What makes MIT’s Alfvén Eigenmode Active Diagnostic essential is that without it, researchers cannot see or measure stable eigenmodes. Unstable modes show up clearly as magnetic fluctuations in the data, but stable waves are invisible without antenna prompting. These measurements help researchers understand the physics of Alfvén waves and their potential to degrade fusion performance, providing information that will be increasingly important for future DT fusion devices.

Tinguely compares the diagnosis to fingers on guitar strings.

“The magnetic field lines in the tokamak are like guitar strings. If you don’t have anything to energize the strings – or energize the waves of the magnetic field lines – they sit there, they do nothing. Energetic plasma particles can essentially “play guitar strings”, strum the magnetic field lines of the plasma, and that’s when you can see the waves in your plasma. But if the entrainment of the energetic particles of the waves is not strong enough, you will not see them, so you have to come and “strike the strings” with our antenna. And that’s how you learn information about the waves.

Much of Tinguely’s experience on JET took place during the Covid-19 pandemic, when offsite operations and analysis were the norm. However, because the MIT diagnostic had to be physically turned on and off, someone from Tinguely’s team had to be on site twice a day, a routine that became even less practical when tritium was introduced.

“When you have deuterium and tritium, you produce a lot of neutrons. Thus, certain buildings became prohibited during operation, which meant that they had to be switched on very early in the morning, around 6.30 am, and then switched off very late at night, around 10.30 pm.

To look forward

Now a researcher at the PSFC, Tinguely continues to work remotely at JET. He sometimes wishes he could take that train from Oxford to Culham again – fondly remembered for its clean and comfortable efficiency – to see work colleagues and visit local friends. The life he created for himself in England included training and performing with the 125-year-old Oxford Bach Choiras well as a weekly dinner service at The gatehousea facility that provides free support to local homeless and low-income communities.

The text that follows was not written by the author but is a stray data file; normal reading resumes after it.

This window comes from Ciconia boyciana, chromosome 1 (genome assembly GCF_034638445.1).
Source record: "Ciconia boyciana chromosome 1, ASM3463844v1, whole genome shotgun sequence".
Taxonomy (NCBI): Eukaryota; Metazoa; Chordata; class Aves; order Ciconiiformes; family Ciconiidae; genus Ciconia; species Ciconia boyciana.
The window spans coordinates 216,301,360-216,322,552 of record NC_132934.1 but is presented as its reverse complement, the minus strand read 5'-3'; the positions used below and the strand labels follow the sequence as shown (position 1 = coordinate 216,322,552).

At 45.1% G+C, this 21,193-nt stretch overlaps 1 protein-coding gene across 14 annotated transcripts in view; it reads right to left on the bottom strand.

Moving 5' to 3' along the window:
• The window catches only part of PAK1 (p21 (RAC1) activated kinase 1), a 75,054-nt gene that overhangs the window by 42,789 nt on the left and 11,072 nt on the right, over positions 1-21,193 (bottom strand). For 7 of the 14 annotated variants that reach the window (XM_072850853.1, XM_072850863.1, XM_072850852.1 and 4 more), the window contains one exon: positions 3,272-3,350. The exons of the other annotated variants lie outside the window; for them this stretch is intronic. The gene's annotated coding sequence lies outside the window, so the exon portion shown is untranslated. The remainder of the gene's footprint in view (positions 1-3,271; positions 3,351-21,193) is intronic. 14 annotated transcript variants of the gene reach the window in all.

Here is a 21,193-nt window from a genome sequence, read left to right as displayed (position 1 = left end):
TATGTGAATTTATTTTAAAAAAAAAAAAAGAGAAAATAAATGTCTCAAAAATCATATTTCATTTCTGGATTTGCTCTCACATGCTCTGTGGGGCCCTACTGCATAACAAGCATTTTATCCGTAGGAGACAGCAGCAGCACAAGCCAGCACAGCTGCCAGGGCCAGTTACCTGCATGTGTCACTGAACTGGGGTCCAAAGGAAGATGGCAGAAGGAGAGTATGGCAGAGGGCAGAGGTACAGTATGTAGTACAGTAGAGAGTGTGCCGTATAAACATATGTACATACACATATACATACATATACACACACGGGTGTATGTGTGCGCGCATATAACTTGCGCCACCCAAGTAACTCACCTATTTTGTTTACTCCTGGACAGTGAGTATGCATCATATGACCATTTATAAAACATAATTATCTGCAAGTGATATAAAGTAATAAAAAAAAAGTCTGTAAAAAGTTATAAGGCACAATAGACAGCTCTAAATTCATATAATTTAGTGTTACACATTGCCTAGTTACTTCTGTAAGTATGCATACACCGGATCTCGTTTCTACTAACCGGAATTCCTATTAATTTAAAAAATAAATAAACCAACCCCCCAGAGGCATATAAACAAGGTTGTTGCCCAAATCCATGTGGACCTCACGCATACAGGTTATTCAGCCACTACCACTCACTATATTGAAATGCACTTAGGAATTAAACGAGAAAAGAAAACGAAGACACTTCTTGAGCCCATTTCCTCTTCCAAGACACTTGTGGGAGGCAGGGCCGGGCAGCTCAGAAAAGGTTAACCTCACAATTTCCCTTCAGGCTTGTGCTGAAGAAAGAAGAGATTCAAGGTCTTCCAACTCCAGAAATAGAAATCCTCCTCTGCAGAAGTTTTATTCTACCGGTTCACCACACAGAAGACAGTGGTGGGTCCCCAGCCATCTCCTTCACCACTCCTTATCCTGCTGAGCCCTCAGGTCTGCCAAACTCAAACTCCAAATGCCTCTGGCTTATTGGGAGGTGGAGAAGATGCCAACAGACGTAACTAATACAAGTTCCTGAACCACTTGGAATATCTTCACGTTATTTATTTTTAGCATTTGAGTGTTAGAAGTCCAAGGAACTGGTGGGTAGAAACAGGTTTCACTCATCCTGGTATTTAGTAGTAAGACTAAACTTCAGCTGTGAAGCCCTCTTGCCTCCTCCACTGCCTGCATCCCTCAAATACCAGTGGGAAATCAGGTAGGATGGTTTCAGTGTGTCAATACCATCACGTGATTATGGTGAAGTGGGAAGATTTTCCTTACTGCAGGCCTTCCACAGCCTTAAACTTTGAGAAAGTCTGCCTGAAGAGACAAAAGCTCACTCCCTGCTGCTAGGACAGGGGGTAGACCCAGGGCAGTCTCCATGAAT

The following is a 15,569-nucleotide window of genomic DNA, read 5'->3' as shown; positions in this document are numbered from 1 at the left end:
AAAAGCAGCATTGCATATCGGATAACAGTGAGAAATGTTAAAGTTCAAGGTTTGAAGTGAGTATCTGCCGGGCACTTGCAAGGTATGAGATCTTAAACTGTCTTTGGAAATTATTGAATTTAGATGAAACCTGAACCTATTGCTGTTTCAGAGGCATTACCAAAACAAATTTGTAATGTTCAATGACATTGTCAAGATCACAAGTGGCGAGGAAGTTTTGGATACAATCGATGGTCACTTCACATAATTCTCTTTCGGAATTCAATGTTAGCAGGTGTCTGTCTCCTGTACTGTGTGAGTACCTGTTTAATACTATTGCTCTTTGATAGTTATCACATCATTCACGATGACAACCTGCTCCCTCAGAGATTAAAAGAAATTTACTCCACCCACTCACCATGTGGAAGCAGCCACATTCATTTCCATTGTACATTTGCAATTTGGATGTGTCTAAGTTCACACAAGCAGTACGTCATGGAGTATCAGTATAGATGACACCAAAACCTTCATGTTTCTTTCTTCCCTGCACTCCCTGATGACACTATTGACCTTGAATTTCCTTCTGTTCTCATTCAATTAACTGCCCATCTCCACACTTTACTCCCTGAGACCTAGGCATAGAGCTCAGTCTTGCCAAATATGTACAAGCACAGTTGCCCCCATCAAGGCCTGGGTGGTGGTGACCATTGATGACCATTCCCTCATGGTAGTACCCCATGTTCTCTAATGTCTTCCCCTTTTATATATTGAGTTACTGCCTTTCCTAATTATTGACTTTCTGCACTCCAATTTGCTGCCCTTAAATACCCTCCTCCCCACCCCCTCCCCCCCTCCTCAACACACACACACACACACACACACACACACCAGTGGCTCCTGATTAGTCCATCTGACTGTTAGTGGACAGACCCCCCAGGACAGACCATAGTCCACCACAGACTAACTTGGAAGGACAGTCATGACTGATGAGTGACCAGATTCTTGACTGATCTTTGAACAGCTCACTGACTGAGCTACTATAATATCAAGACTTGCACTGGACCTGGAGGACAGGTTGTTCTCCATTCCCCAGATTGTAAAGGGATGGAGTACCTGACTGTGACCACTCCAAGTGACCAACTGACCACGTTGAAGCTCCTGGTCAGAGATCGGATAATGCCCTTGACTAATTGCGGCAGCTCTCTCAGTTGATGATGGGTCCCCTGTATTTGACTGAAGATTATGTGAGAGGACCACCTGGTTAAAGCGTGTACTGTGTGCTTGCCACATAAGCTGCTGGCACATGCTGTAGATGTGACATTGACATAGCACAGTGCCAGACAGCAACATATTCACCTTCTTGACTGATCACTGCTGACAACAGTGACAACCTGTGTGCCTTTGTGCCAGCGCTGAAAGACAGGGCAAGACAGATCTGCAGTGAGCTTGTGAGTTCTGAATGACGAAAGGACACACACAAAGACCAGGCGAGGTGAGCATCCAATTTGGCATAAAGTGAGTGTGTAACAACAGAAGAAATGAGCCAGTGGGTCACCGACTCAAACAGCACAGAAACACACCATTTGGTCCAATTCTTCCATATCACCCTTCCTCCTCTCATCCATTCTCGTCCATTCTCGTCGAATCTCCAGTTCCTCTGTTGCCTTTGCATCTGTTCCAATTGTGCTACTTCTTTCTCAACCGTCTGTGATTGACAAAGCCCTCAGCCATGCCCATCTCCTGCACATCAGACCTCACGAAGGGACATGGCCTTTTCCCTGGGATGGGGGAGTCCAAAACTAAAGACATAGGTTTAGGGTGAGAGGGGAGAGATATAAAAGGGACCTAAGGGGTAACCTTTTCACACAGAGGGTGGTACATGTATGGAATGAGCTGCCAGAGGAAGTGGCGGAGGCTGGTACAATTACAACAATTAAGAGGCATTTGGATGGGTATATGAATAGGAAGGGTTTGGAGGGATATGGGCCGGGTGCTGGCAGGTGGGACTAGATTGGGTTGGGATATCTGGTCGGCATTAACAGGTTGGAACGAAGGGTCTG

“Being back is also exciting,” he says. “It’s fun to see how things have changed, how people and projects have grown, what new opportunities have arisen.”

In particular, he refers to a project that is beginning to take up more of his time: SPARC, the tokamak that the PSFC supports in collaboration with Commonwealth Fusion Systems. Designed to use deuterium-tritium to achieve net fusion gains, SPARC will be able to take advantage of the latest JET research. Tinguely is already exploring how his expertise with Alfvén’s own modes can support the experiment.

“I actually had the opportunity to do my PhD – or DPhil as they would call it – at Oxford University, but instead went to MIT for graduate study,” Tinguely reveals. “So it’s almost like a closure, in a way. I had my Oxford experience at the end, just in a different way, and I have the MIT experience as well.

He adds, “And I see myself being here at MIT for a while.”